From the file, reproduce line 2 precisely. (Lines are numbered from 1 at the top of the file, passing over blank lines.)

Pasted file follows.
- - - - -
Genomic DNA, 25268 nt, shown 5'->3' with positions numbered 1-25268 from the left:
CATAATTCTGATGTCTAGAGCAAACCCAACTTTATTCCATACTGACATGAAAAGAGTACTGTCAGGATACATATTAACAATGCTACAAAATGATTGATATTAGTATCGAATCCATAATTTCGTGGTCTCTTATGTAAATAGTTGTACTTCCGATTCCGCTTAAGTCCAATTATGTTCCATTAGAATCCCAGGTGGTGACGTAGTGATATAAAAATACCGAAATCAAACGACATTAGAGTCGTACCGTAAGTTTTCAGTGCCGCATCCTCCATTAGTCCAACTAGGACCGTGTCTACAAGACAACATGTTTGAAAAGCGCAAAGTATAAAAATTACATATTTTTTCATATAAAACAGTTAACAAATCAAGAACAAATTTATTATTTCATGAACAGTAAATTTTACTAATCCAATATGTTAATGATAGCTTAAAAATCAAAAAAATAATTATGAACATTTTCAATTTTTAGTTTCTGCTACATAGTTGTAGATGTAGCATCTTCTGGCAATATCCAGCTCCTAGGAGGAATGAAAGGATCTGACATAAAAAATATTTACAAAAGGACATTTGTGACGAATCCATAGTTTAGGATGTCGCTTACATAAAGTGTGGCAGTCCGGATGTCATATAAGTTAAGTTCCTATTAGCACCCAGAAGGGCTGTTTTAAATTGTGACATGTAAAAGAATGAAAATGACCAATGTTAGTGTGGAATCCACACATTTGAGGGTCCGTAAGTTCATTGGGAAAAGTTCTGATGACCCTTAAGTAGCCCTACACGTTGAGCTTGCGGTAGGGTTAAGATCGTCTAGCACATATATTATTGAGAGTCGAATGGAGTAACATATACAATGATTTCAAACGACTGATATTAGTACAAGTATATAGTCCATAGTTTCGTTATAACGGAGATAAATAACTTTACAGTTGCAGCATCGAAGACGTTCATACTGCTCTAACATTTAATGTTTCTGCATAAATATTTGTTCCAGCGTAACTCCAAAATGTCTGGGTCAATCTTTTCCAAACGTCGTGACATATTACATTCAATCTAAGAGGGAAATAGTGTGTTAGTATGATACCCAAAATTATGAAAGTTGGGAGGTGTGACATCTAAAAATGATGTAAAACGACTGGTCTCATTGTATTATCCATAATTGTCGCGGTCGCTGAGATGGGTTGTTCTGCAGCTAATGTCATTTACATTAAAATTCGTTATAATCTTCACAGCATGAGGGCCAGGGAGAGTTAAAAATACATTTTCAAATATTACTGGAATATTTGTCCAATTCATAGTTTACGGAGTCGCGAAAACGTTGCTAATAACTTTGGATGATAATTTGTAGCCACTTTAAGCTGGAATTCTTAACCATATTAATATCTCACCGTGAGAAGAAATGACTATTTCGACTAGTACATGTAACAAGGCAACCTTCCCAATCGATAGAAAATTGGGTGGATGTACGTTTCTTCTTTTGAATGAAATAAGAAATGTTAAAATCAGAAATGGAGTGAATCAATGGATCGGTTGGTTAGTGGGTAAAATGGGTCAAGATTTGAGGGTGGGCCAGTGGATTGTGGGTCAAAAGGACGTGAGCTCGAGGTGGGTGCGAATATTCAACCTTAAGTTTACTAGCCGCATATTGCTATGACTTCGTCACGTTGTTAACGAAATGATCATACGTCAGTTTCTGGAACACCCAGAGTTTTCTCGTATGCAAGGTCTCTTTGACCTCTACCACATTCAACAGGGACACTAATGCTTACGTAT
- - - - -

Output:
CATAATTCTGATGTCTAGAGCAAACCCAACTTTATTCCATACTGACATGAAAAGAGTACTGTCAGGATACATATTAACAATGCTACAAAATGATTGATATTAGTATCGAATCCATAATTTCGTGGTCTCTTATGTAAATAGTTGTACTTCCGATTCCGCTTAAGTCCAATTATGTTCCATTAGAATCCCAGGTGGTGACGTAGTGATATAAAAATACCGAAATCAAACGACATTAGAGTCGTACCGTAAGTTTTCAGTGCCGCATCCTCCATTAGTCCAACTAGGACCGTGTCTACAAGACAACATGTTTGAAAAGCGCAAAGTATAAAAATTACATATTTTTTCATATAAAACAGTTAACAAATCAAGAACAAATTTATTATTTCATGAACAGTAAATTTTACTAATCCAATATGTTAATGATAGCTTAAAAATCAAAAAAATAATTATGAACATTTTCAATTTTTAGTTTCTGCTACATAGTTGTAGATGTAGCATCTTCTGGCAATATCCAGCTCCTAGGAGGAATGAAAGGATCTGACATAAAAAATATTTACAAAAGGACATTTGTGACGAATCCATAGTTTAGGATGTCGCTTACATAAAGTGTGGCAGTCCGGATGTCATATAAGTTAAGTTCCTATTAGCACCCAGAAGGGCTGTTTTAAATTGTGACATGTAAAAGAATGAAAATGACCAATGTTAGTGTGGAATCCACACATTTGAGGGTCCGTAAGTTCATTGGGAAAAGTTCTGATGACCCTTAAGTAGCCCTACACGTTGAGCTTGCGGTAGGGTTAAGATCGTCTAGCACATATATTATTGAGAGTCGAATGGAGTAACATATACAATGATTTCAAACGACTGATATTAGTACAAGTATATAGTCCATAGTTTCGTTATAACGGAGATAAATAACTTTACAGTTGCAGCATCGAAGACGTTCATACTGCTCTAACATTTAATGTTTCTGCATAAATATTTGTTCCAGCGTAACTCCAAAATGTCTGGGTCAATCTTTTCCAAACGTCGTGACATATTACATTCAATCTAAGAGGGAAATAGTGTGTTAGTATGATACCCAAAATTATGAAAGTTGGGAGGTGTGACATCTAAAAATGATGTAAAACGACTGGTCTCATTGTATTATCCATAATTGTCGCGGTCGCTGAGATGGGTTGTTCTGCAGCTAATGTCATTTACATTAAAATTCGTTATAATCTTCACAGCATGAGGGCCAGGGAGAGTTAAAAATACATTTTCAAATATTACTGGAATATTTGTCCAATTCATAGTTTACGGAGTCGCGAAAACGTTGCTAATAACTTTGGATGATAATTTGTAGCCACTTTAAGCTGGAATTCTTAACCATATTAATATCTCACCGTGAGAAGAAATGACTATTTCGACTAGTACATGTAACAAGGCAACCTTCCCAATCGATAGAAAATTGGGTGGATGTACGTTTCTTCTTTTGAATGAAATAAGAAATGTTAAAATCAGAAATGGAGTGAATCAATGGATCGGTTGGTTAGTGGGTAAAATGGGTCAAGATTTGAGGGTGGGCCAGTGGATTGTGGGTCAAAAGGACGTGAGCTCGAGGTGGGTGCGAATATTCAACCTTAAGTTTACTAGCCGCATATTGCTATGACTTCGTCACGTTGTTAACGAAATGATCATACGTCAGTTTCTGGAACACCCAGAGTTTTCTCGTATGCAAGGTCTCTTTGACCTCTACCACATTCAACAGGGACACTAATGCTTACGTAT